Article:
black and white pictures of Imam Bibi (departed: 9 November, 1914) and that f Sheikh Noor Muhammad (departed: 17 August, 1930), the parents the great visionary. Entering gallery number two was not less than a great surprise as it contained manuscripts and degrees of Allama sahib. Allama’s handwriting though seemed short sized but yet it was elegant. Despite the fact that the papers of his manuscripts have fainted but still they are (and would always be) alive to witness the intellect of the great man of the bygone century. Second gallery also contains a beautiful picture of Allam’s teacher, Shams-ul-ulama Molvi Meer Hassan.
Poems, articles, documents and 1st edition of Allama’s works are the featuring elements of third gallery. Going through the gallery one instantly lands to the time when these masterpieces would have been written. The gallery also contains youth group photo of Iqbal, Chaudry Rehmat Ali (the founder of the name of Pakistan) and some other prominent leaders of that time. The fourth gallery of Iqbal Museum encompasses letters, welcome addresses and some rare photographs of the poet of east and his community. Models of buildings and institutions which are associated with Iqbal and the very rare pictures of his wives are displayed in g
allery number five.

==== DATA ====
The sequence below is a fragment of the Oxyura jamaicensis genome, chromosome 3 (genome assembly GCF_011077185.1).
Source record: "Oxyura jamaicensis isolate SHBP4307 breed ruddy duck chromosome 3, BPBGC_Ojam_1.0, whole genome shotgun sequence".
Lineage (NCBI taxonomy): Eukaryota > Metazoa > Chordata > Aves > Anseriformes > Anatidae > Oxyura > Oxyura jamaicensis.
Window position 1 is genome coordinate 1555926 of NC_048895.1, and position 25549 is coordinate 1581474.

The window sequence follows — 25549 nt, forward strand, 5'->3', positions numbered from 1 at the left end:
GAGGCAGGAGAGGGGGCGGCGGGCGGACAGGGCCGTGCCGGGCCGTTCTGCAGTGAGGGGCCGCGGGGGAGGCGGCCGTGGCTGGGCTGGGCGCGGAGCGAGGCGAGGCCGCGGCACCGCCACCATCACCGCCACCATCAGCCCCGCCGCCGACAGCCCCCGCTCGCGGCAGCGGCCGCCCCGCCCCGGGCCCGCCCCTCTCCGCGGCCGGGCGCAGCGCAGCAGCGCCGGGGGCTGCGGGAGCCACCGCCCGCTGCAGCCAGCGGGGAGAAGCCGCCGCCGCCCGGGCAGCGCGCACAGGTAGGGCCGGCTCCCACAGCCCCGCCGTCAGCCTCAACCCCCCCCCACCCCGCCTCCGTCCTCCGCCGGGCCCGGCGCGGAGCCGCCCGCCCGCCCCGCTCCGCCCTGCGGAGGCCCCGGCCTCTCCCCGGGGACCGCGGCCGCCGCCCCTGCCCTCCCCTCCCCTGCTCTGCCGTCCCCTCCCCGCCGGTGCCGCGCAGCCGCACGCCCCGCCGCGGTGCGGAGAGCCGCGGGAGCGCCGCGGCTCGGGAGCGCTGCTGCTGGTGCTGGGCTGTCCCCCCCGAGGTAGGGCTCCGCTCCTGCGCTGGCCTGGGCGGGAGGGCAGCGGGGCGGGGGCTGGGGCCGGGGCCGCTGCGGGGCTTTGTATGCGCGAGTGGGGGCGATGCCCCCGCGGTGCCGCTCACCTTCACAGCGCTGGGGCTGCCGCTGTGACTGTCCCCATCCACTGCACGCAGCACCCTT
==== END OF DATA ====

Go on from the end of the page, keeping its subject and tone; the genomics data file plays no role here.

Surprisingly, soon after his matriculation Allama Iqbal got married with Karam Bibi in April 1893. The couple was bestowed with two off springs Aftab and Miraj Bano. Sardar Begum, second better half of Iqbal, is mother of Iqbal’s renowned son Javed Iqbal and daughter Muneera. Iqbal’s various biographers agree that Sardar Begum was Iqbal’s favorite wife who was the most beautiful of the three. Iqbal married her in 1913. Mukhtar Begum, the daughter of the famous Dr. Subhan Ali from Ludhiana Punjab, became the third and last life partner of Dr Iqbal in December 1914. She passed away during pregnancy. The gallery includes the pictures of all of the three wives of Allama Iqbal.
In contrast to previous galleries, gallery number six contains some two piece suits, bow ties, Shalwar Qameez and the shoes which were used by Dr Iqbal. They are neatly arranged in various showcases. Some of his attires have been shifted to National Museum Islamabad from here. Gallery number seven, eight and nine comprise of Iqbal’s bed, drawing and dinning room respectively. Some memorable pictures of Iqbal along with Quaid-e-Azam and other leaders are displayed in drawing room that opens before the lawn. Dinner sets and the dinning table that were in his use are still there in almost perfect condition. Just beside dinning room the kitchen of the building is being used as office of the museum these days. Despite being an imperative place of attraction, the museum also has to endure sheer negligence of the higher authorities. Recently Aftab Iqbal, the son of Allama has reserved some amount of money for renovation of the museum on private basis. However, it is not enough. This very precious asset of the Land of Pure ought to be taken very good care of.
Places like Iqbal Museum, indeed, are equally worth visiting for youth and old. Their presence, in fact, is a token of love by a nation to its supreme leaders. Visiting them is just like paying homage to these men of parts. It fortifies our attachment with their personalities and develops an intense feeling of love for them. Folks, do visit Iqbal Museum and experience a unique feeling of affection with the poet of the nation, Dr. Muhammad Allama Iqbal
(Dawn YW,25 April, 2009. Due to shortage of space the article was edited in YW, so the context may not match to that of the newspaper.)